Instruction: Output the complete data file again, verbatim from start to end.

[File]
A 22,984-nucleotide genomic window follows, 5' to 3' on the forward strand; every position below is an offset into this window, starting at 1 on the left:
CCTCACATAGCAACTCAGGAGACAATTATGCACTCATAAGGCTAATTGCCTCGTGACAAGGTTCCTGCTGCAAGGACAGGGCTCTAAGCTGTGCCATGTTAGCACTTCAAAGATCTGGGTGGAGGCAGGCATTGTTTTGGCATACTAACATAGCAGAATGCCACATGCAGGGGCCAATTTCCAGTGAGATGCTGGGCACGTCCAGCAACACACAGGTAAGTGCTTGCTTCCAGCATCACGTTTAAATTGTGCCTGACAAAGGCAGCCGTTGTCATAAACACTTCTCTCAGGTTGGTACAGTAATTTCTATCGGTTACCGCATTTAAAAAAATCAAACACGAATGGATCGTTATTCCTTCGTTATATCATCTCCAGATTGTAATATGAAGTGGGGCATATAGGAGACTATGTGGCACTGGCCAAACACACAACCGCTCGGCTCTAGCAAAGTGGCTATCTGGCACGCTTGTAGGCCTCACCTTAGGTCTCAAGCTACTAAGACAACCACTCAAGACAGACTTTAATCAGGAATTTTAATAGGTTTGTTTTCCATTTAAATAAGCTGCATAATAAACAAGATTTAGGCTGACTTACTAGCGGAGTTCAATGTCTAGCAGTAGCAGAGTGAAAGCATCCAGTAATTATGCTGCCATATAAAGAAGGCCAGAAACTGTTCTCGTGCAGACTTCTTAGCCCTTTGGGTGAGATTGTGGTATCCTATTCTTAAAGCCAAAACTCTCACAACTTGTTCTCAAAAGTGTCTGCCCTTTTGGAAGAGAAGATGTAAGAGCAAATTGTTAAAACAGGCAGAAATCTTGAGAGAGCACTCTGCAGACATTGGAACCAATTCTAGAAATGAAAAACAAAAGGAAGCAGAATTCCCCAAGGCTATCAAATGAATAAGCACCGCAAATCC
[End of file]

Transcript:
A 22,984-nucleotide genomic window follows, 5' to 3' on the forward strand; every position below is an offset into this window, starting at 1 on the left:
CCTCACATAGCAACTCAGGAGACAATTATGCACTCATAAGGCTAATTGCCTCGTGACAAGGTTCCTGCTGCAAGGACAGGGCTCTAAGCTGTGCCATGTTAGCACTTCAAAGATCTGGGTGGAGGCAGGCATTGTTTTGGCATACTAACATAGCAGAATGCCACATGCAGGGGCCAATTTCCAGTGAGATGCTGGGCACGTCCAGCAACACACAGGTAAGTGCTTGCTTCCAGCATCACGTTTAAATTGTGCCTGACAAAGGCAGCCGTTGTCATAAACACTTCTCTCAGGTTGGTACAGTAATTTCTATCGGTTACCGCATTTAAAAAAATCAAACACGAATGGATCGTTATTCCTTCGTTATATCATCTCCAGATTGTAATATGAAGTGGGGCATATAGGAGACTATGTGGCACTGGCCAAACACACAACCGCTCGGCTCTAGCAAAGTGGCTATCTGGCACGCTTGTAGGCCTCACCTTAGGTCTCAAGCTACTAAGACAACCACTCAAGACAGACTTTAATCAGGAATTTTAATAGGTTTGTTTTCCATTTAAATAAGCTGCATAATAAACAAGATTTAGGCTGACTTACTAGCGGAGTTCAATGTCTAGCAGTAGCAGAGTGAAAGCATCCAGTAATTATGCTGCCATATAAAGAAGGCCAGAAACTGTTCTCGTGCAGACTTCTTAGCCCTTTGGGTGAGATTGTGGTATCCTATTCTTAAAGCCAAAACTCTCACAACTTGTTCTCAAAAGTGTCTGCCCTTTTGGAAGAGAAGATGTAAGAGCAAATTGTTAAAACAGGCAGAAATCTTGAGAGAGCACTCTGCAGACATTGGAACCAATTCTAGAAATGAAAAACAAAAGGAAGCAGAATTCCCCAAGGCTATCAAATGAATAAGCACCGCAAATCC